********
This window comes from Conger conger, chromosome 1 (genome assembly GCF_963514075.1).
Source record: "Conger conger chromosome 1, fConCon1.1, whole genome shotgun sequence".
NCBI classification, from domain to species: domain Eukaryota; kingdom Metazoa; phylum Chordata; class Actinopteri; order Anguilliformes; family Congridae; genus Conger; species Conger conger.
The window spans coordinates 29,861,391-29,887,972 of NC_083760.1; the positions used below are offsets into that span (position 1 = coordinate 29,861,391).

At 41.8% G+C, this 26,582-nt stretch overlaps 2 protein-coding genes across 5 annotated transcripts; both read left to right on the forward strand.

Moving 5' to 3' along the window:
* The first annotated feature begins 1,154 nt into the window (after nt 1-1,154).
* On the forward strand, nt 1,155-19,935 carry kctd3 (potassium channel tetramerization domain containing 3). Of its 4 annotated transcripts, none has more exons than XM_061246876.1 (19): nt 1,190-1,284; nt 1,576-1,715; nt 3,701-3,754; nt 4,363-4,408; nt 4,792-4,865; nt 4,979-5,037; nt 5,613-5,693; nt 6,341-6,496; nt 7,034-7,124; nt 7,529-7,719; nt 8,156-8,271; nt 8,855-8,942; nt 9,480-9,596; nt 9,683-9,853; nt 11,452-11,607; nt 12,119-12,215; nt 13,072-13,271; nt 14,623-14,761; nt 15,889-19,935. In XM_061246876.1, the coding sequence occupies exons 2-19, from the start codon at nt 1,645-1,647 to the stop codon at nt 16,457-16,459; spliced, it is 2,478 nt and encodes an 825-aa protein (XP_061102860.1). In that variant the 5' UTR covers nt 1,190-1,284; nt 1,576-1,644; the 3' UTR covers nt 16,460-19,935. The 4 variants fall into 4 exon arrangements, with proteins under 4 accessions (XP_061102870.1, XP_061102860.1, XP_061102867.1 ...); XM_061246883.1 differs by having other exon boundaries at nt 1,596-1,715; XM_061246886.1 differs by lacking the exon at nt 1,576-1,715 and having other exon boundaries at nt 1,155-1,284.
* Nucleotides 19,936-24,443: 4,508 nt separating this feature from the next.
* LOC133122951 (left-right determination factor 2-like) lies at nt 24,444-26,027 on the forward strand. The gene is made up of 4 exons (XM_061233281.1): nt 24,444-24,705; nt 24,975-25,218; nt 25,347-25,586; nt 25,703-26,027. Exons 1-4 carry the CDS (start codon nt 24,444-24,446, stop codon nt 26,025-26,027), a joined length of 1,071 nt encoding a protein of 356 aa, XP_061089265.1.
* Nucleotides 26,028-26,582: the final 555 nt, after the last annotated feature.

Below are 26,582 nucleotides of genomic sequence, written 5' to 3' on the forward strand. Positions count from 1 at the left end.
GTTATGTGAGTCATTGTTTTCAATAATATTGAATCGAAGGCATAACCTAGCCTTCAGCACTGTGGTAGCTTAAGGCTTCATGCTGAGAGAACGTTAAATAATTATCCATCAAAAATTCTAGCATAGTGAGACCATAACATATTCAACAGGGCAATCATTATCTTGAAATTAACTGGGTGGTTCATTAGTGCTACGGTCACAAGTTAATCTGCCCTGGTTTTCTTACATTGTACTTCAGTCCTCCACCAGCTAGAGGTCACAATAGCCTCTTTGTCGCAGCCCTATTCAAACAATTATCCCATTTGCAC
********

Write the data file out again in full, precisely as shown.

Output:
This window comes from Conger conger, chromosome 1 (genome assembly GCF_963514075.1).
Source record: "Conger conger chromosome 1, fConCon1.1, whole genome shotgun sequence".
NCBI classification, from domain to species: domain Eukaryota; kingdom Metazoa; phylum Chordata; class Actinopteri; order Anguilliformes; family Congridae; genus Conger; species Conger conger.
The window spans coordinates 29,861,391-29,887,972 of NC_083760.1; the positions used below are offsets into that span (position 1 = coordinate 29,861,391).

At 41.8% G+C, this 26,582-nt stretch overlaps 2 protein-coding genes across 5 annotated transcripts; both read left to right on the forward strand.

Moving 5' to 3' along the window:
* The first annotated feature begins 1,154 nt into the window (after nt 1-1,154).
* On the forward strand, nt 1,155-19,935 carry kctd3 (potassium channel tetramerization domain containing 3). Of its 4 annotated transcripts, none has more exons than XM_061246876.1 (19): nt 1,190-1,284; nt 1,576-1,715; nt 3,701-3,754; nt 4,363-4,408; nt 4,792-4,865; nt 4,979-5,037; nt 5,613-5,693; nt 6,341-6,496; nt 7,034-7,124; nt 7,529-7,719; nt 8,156-8,271; nt 8,855-8,942; nt 9,480-9,596; nt 9,683-9,853; nt 11,452-11,607; nt 12,119-12,215; nt 13,072-13,271; nt 14,623-14,761; nt 15,889-19,935. In XM_061246876.1, the coding sequence occupies exons 2-19, from the start codon at nt 1,645-1,647 to the stop codon at nt 16,457-16,459; spliced, it is 2,478 nt and encodes an 825-aa protein (XP_061102860.1). In that variant the 5' UTR covers nt 1,190-1,284; nt 1,576-1,644; the 3' UTR covers nt 16,460-19,935. The 4 variants fall into 4 exon arrangements, with proteins under 4 accessions (XP_061102870.1, XP_061102860.1, XP_061102867.1 ...); XM_061246883.1 differs by having other exon boundaries at nt 1,596-1,715; XM_061246886.1 differs by lacking the exon at nt 1,576-1,715 and having other exon boundaries at nt 1,155-1,284.
* Nucleotides 19,936-24,443: 4,508 nt separating this feature from the next.
* LOC133122951 (left-right determination factor 2-like) lies at nt 24,444-26,027 on the forward strand. The gene is made up of 4 exons (XM_061233281.1): nt 24,444-24,705; nt 24,975-25,218; nt 25,347-25,586; nt 25,703-26,027. Exons 1-4 carry the CDS (start codon nt 24,444-24,446, stop codon nt 26,025-26,027), a joined length of 1,071 nt encoding a protein of 356 aa, XP_061089265.1.
* Nucleotides 26,028-26,582: the final 555 nt, after the last annotated feature.

Below are 26,582 nucleotides of genomic sequence, written 5' to 3' on the forward strand. Positions count from 1 at the left end.
GTTATGTGAGTCATTGTTTTCAATAATATTGAATCGAAGGCATAACCTAGCCTTCAGCACTGTGGTAGCTTAAGGCTTCATGCTGAGAGAACGTTAAATAATTATCCATCAAAAATTCTAGCATAGTGAGACCATAACATATTCAACAGGGCAATCATTATCTTGAAATTAACTGGGTGGTTCATTAGTGCTACGGTCACAAGTTAATCTGCCCTGGTTTTCTTACATTGTACTTCAGTCCTCCACCAGCTAGAGGTCACAATAGCCTCTTTGTCGCAGCCCTATTCAAACAATTATCCCATTTGCAC